“About time!” was perhaps the most common refrain on social media when it was announced that the 2018 Pritzker Prize had been awarded to the architect, B.V. Doshi, the grand old man of architecture from the Indian subcontinent. He is the first Indian to win the prize and its oldest recipient. It would be impossible to write a history of the modern architecture of India or, for that matter, of the non-western world, without acknowledging Balkrishna Doshi’s seminal contributions. His career spans nearly seven decades as an educator, urbanist and an architect, and his legacy undoubtedly transcends the Global South. Yet for all the tributes that poured in, there was a eagerness to fit the contribution of the man and the significance of the award into a neat box. Robin Pogrebin’s piece in The New York Times, “Top Architecture Prize Goes to Low-Cost Housing Pioneer From India,” was particularly reductive, if not offensive, to those more familiar with the work. It is not unlike calling Beethoven, “a pioneer in concerto writing from Germany.” While both statements might be true, they betray an incredible myopia toward the breadth of their legacies. When Doshi founded his office in Ahmedabad in 1955, the Indian state was not even a decade old. Mahatma Gandhi and his ashram in Ahmedabad had served as the epicenter of a great struggle against British imperialism. Doshi arrived in this city from Chandigarh, where Jawaharlal Nehru, India’s first Prime Minister, had commissioned Le Corbusier to design a new capital for the state of Punjab. Inevitably, the landmarks of the new nation liberated from European imperialism would now be built according to the doctrines of high modernism. Doshi himself was a product of this movement, having worked for four years in the atelier of Le Corbusier in Paris prior to his arrival in Chandigarh. Even in India, modernism was seen as a tour de force that promised a new egalitarian social order, removed from the shackles of tradition. To be modern meant to embrace an architecture of European modernism and its associated dogmas of rationalist thinking, objectivism and tabula rasa planning, with an unfettered belief in progress and technology. For a nation recovering from colonialism, with great and diverse traditions in art, architecture and city form, reconciling these dogmas of modernist thinking took several decades. Doshi’s work and legacy is a search for this reconciliation, between universalism and place, rationalism and what philosopher Paul Ricoeur calls ‘the mythical nucleus of humankind.” The quest embodied in Doshi’s oeuvre has also been the quest of his peers Charles Correa, Achyut Kanvinde, Anant Raje and Raj Rewal, to name a few. It has been a quest of not one, but several generations of architects from the subcontinent and the Global South at large, to create an ontological and literal framework for an architecture that is modern and yet rooted in place. This involved acknowledging and reinterpreting elements from the rich traditions of Indian architecture –the courtyard, the jali (screen), a layered notion of enclosure, ornament and, very significantly, the plinth or the occupied ground. The treatment of the ground as a receptacle for the celebration of life is a critical aspect of Doshi’s work. It marks a clear break from the piloti and the grid–tools of Cartesian planning that favor the automobile’s hegemony over the ground. Doshi’s School of Architecture (1972), Sangath (1980), and The Gufa (1990) reveal an evolution of an autochthonous architecture of the ground, which becomes one of the most significant attributes of these buildings. The School of Architecture presents an activated ground, a constantly changing datum with tactile inhabitation. This is already a distinct shift from the Institute of Indology (1956), one of Doshi's earliest projects, or The Mill Owners Association building by Le Corbusier (1954) (a building that Doshi worked on as a project architect), which establish a strong single datum against the ground plane below. Sangath (which roughly translates as ‘working together through participation’) marks a true departure from the architectural tropes of Corbusier and Louis Kahn–the coming into being of a distinct architecture which is both modern and deeply rooted in place. The ground and the building are now inseparable and symbiotic. Landscape becomes the primary architectural mediator. The building is perceived as a rich topography of occupiable plinths culminating in vaulted porcelain mosaic roof forms that frame the sky. It is an architecture of multiplicity, tactility, ornament and myth. When the project was under construction, Doshi encouraged local craftsmen to leave their own creations in the landscape of the building, giving agency to the artisans. The waste of chiseled stone chips becomes an incredibly beautiful embellishment within the landscape. Upon entering the premises, you enter a haven–a world within a world. Programmatically, the building works not just as a studio but as a real celebration of life–a living ground for exhibitions, performances and festivities. In reflecting on Doshi’s work on housing, the French philosopher Paul Ricœur comes to mind. In History and Truth (1961), Ricoeur says, “The phenomenon of universalization… constitutes a sort of subtle destruction...of the creative nucleus of great cultures…the ethical and mythical nucleus of mankind. Everywhere throughout the world one finds the same bad movie, the same slot machines, the same plastic or aluminum atrocities, the same twisting of language by propaganda.” It is striking how prescient Ricœur is today in an era of fake news and climate change. Everywhere one finds the same twisted architectural forms, the same placelessness, the same erosion of public space and public life, the same universal crisis of housing, and the replacement of housing by speculative real estate in global cities from London and New York to Shanghai, Lagos and Mumbai. It is in this light that Doshi’s low-income housing in Aranya should be considered. The Aranya project is a highly sophisticated design for over 6,500 dwellings. For a site and services project, it breaks from typical gridded layouts that maximize rationalization and efficiency. Instead, the project provides an urban armature where a range of open spaces and pedestrian pathways intersect and connect residential clusters to a central spine. Incrementality is the defining attribute of the project. Users are encouraged to add rooms to the service core of their house over time. Eight demonstration houses were designed by Doshi to illustrate the array of available options, from one-room shelters to more elaborate homes. Cross-subsidies and financial structures were put into place to encourage people to build their homes incrementally. This they did, and Aranya today is a thriving city of over 80,000 people. The project has created common spaces where people from varied castes and diverse religions mix and cooperate. Social cohesion is fostered through the very framework of the project–a crucial aspect that is easily overlooked in its descriptions. That architecture can and should have a socially progressive agenda was, after all, a defining attribute of the modernism–to bring design to the masses, to produce not only a new aesthetic, but also a new egalitarian order. Form thus became an instrument of reducing social inequity. The canonical architects of the time engaged in feats of social housing, such as Weisenhoff Seidlung, the Unité de Habitation, Byker Wall and PREVI Lima. Aranya belongs to this lineage of architectural agency. Today, an architecture of social cohesion has given way to the architect as a celebrity superstar, complicit with neoliberal agendas, designing condominiums for the one percent. Form has utterly lost its social agency and become the perverse weapon of increased social inequity. Never before has the architect seemed more impotent in the face of global crisis–ecological, political and social. It is clear that architecture today needs less autonomy and greater spatial agency. This means a deeper engagement with forms and practices that offer modes of resistance to neoliberal orders, and less collusion with the forces of capital. For an architect who has completed over one hundred projects in nearly seven decades of practice, Doshi has yet to design a luxury condominium or a glass skyscraper! In belatedly acknowledging Doshi’s legacy, the Pritzker Prize finally brings attention to a great body of work. It also exposes a certain state of contemporary culture where practices of resistance are few and far between. Finally, in an age of toxic work cultures and the erosion of family life, the life of B.V Doshi also has something to teach us. This is reflected in his belief that great architecture is attainable not in spite of family life but because of it. Speaking at the Royal Academy of Arts last year, Doshi said that living together within an extended family remained one of the greatest influences of his life, where he "learnt about cooperation, tolerance, togetherness, humility, generosity, and interdependence." While much is made about Doshi’s associations with the masters, it is the women in his life who need to be celebrated–his three daughters, wife and mother-in-law. He is surely the only Pritzker Prize winner to have lived with his mother-in-law for 38 years. "I learnt so many things from her simplicity, humility... She was fantastic!" Doshi’s life and work are imbued with an ethos that integrates the quintessential qualities of architecture–form, space and light–with the quintessential attributes that make us human, to create institutions and places of lasting meaning and value; an architecture of place in an age of placelessness. This, in the end, is perhaps what makes Doshi so relevant to contemporary culture today, both in the east and the west. Sarosh Anklesaria is a Brooklyn based architect and Visiting Assistant Professor at the Pratt Institute. Sarosh spent eight years at CEPT University, which was founded by Doshi, and has worked as an architect at Sangath, the office of B.V. Doshi.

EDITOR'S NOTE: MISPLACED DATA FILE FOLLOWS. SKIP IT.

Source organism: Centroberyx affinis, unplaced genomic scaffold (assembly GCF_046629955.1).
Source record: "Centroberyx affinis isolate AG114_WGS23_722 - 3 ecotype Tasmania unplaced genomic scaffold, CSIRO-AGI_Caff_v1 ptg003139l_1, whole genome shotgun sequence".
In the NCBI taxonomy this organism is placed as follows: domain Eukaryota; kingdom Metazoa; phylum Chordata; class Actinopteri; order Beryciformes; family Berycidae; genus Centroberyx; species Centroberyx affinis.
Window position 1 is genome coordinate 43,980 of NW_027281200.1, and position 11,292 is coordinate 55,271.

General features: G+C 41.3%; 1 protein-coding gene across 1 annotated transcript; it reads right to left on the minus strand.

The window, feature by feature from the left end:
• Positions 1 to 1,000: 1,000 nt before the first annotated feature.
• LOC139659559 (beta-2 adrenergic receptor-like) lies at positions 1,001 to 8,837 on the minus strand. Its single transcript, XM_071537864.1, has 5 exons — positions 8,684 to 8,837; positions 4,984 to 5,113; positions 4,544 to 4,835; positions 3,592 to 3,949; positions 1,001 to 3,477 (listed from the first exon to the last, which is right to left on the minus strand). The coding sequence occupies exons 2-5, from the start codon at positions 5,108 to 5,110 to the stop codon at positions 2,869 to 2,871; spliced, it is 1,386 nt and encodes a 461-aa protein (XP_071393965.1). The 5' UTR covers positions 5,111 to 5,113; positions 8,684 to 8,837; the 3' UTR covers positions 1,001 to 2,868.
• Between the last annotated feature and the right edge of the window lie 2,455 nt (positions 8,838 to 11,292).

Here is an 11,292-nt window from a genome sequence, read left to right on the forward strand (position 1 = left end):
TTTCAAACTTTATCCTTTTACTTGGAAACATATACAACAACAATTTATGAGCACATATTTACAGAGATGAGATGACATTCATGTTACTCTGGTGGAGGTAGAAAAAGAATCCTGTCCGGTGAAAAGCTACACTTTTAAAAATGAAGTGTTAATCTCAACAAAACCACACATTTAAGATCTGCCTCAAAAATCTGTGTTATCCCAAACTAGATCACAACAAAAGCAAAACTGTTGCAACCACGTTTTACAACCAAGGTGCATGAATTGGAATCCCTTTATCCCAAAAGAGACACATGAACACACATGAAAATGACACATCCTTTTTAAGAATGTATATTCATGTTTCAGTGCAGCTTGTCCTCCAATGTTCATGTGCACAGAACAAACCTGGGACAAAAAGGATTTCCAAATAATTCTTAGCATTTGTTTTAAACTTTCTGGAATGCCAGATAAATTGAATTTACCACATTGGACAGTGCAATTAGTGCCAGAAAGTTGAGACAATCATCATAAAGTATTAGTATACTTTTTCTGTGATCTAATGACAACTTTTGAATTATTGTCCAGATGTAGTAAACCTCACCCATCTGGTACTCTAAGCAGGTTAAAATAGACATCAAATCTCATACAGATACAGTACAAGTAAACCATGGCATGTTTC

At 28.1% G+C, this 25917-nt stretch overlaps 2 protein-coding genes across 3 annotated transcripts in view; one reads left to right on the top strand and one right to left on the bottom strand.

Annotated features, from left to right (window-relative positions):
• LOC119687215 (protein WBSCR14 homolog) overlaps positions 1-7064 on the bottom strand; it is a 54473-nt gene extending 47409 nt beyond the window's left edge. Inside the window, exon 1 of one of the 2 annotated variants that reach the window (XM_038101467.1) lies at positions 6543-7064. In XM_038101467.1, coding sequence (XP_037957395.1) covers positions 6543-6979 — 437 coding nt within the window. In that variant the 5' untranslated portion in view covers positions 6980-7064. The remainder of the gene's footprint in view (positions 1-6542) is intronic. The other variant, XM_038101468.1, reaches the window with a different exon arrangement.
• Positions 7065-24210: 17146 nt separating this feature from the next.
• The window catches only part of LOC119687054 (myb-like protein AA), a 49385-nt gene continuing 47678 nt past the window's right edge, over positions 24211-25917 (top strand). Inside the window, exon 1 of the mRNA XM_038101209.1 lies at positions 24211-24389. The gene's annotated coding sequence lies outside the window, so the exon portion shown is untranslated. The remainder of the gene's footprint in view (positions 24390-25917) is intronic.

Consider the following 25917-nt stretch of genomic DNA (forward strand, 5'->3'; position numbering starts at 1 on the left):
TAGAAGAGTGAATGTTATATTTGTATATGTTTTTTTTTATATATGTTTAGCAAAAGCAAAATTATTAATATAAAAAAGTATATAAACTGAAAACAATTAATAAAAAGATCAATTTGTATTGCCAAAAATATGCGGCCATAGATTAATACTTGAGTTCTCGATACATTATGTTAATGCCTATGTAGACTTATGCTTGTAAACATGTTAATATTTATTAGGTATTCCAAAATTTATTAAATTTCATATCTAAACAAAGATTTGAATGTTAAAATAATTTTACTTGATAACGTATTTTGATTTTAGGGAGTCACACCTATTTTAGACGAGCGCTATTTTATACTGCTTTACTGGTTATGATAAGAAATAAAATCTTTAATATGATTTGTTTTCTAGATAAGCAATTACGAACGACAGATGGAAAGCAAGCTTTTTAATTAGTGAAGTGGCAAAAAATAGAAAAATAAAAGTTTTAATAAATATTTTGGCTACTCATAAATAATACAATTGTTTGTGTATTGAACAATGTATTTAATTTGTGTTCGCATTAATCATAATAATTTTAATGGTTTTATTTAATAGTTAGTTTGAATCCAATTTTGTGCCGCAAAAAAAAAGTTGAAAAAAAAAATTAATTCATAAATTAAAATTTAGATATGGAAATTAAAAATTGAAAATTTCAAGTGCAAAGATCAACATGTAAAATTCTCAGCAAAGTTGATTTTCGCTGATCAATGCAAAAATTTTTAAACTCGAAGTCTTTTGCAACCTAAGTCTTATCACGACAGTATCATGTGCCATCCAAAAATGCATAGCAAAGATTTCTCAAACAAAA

Few buildings are as quintessentially British and Brutalist as Robin Hood Gardens, a London housing estate designed by Alison and Peter Smithson in the late 1960s. And now, remnants of the complex are heading to Italy, where the Victoria and Albert Museum (V&A) will present a facade section of the demolished icon as part of the Venice Biennale. (It's actually a return to Venice for the late architects, who displayed billboard-sized images of the under-construction buildings at the Biennale in 1976.) The Robin Hood Gardens housing block has never been far from the center of the debate of social housing since the Smithsons first unveiled plans for a concrete mass of residences linked by "streets in the sky." And now that it's being demolished to make way for a new development—all while cities around the globe struggle to house growing populations—that controversy is more in the news than ever. Though Peter Smithson himself expressed his regrets about the failures of the design, Robin Hood Gardens found a legion of supporters, if not strictly for its Brutalist design, then for its place within the conversation about urbanism. In fact, an all-star lineup of contemporary architects including Richard Rogers, Robert Venturi, Toyo Ito, and the late Zaha Hadid, came together to protest the buildings' demolition. When it became clear that plans would move forward, the V&A stepped in—on the urging of London firm Muf architecture/art—to acquire a nearly 29-foot high by 18-foot-wide by 26-foot-deep cross-section of the housing complex. The museum will be presenting a fragment from the estate at the Pavilion of Applied Arts in the Sale d’Armi in the Arsenale, from May 26 to November 25, 2018. The segment will be displayed on a scaffolding system designed by Arup, the firm that engineered the original Robin Hood Gardens, while a film by artist Do Ho Suh will document the structure. Additional documents and interviews will give context to the social history of the complex. ‘The case of Robin Hood Gardens is arresting because it embodied such a bold vision for housing provision yet less than 50 years after its completion, it is being torn down," said pavilion curators Christopher Turner and Olivia Horsfall Turner in a joint statement. "Out of the ruins of Robin Hood Gardens, we want to look again at the Smithsons’ original ideals and ask how they can inform and inspire current thinking about social housing."